The Olsson measure (almost) 20 years on: Where do we stand on coherence, justification and probability?
Erik Olsson (Universidade de Lund, Suécia)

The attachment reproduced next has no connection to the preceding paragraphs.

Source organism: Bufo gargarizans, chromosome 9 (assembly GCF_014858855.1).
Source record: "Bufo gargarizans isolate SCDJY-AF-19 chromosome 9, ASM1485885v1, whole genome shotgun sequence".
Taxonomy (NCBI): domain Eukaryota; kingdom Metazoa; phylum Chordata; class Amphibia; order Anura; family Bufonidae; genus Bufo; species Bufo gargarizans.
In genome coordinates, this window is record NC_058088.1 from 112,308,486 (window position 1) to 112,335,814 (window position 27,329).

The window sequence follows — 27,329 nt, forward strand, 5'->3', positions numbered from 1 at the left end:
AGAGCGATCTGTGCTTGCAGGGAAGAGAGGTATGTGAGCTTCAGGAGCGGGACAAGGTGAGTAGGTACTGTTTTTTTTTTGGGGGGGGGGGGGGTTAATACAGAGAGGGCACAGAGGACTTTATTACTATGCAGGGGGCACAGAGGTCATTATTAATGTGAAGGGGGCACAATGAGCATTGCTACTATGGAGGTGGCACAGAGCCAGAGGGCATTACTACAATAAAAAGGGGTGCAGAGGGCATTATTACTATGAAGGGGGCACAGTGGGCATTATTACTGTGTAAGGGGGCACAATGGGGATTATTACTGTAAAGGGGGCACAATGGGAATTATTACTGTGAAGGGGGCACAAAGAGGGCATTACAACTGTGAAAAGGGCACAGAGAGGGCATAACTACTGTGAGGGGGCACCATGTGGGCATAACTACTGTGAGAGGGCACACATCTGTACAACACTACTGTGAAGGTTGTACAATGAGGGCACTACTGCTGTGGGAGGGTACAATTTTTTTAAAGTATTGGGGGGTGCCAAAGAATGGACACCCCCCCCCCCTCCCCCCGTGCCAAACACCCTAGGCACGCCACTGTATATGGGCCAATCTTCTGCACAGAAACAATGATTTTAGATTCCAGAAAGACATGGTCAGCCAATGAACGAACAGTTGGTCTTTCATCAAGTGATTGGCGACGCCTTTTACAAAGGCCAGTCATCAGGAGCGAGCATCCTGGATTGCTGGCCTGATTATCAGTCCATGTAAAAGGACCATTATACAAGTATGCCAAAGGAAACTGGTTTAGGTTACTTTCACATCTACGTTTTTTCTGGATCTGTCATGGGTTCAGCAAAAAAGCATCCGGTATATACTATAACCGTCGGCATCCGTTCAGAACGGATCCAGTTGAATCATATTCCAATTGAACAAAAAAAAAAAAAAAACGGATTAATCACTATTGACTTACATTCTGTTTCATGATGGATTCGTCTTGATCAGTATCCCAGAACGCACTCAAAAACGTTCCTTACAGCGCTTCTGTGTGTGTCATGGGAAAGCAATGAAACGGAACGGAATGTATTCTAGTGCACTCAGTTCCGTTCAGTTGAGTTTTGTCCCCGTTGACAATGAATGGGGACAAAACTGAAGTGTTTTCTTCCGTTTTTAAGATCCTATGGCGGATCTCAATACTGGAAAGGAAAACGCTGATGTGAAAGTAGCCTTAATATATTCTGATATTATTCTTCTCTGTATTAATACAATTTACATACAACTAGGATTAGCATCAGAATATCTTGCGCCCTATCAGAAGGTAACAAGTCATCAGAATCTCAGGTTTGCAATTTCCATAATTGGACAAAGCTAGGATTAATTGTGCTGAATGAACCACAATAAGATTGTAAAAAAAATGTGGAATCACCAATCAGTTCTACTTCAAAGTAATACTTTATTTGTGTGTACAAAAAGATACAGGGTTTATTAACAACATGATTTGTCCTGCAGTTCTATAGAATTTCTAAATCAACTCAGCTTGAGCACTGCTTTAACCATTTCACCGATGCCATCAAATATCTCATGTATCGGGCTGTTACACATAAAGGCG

Abstract My starting point will be the discussion of coherence and justification that was initiated by Laurence BonJour, Peter Klein and Ted Warfield (the latter two in a famous article in Analysis), and couched and examined in probabilistic terms by Bovens and Hartmann (Bayesian Epistemology, OUP, 2003) and myself (Against Coherence, OUP, 2005), among others; this discussion culminated in “impossibility results” demonstrating that even a moderately strong connection between coherence and truth (justification, high probability) cannot be had. My focus thereafter will be on what most authors refer to as the ‘Olsson measure of coherence’ (or, sometimes, as the ‘Olsson-Glass measure’), which was first proposed as a measure of coherence in a 2002 paper of mine (The Journal of Philosophy) and, independently, by the computer scientist David H. Glass in the same year. However, this measure had been to some extent already hinted at, though not explicitly proposed as such, in a 2000 Mind paper by Luc Bovens and myself. Since its formulation, the Olsson measure has been criticized but also defended from a variety of viewpoints. Tracing this development and assessing the state of the art regarding its tenability and fruitfulness is the purpose of the second part of my talk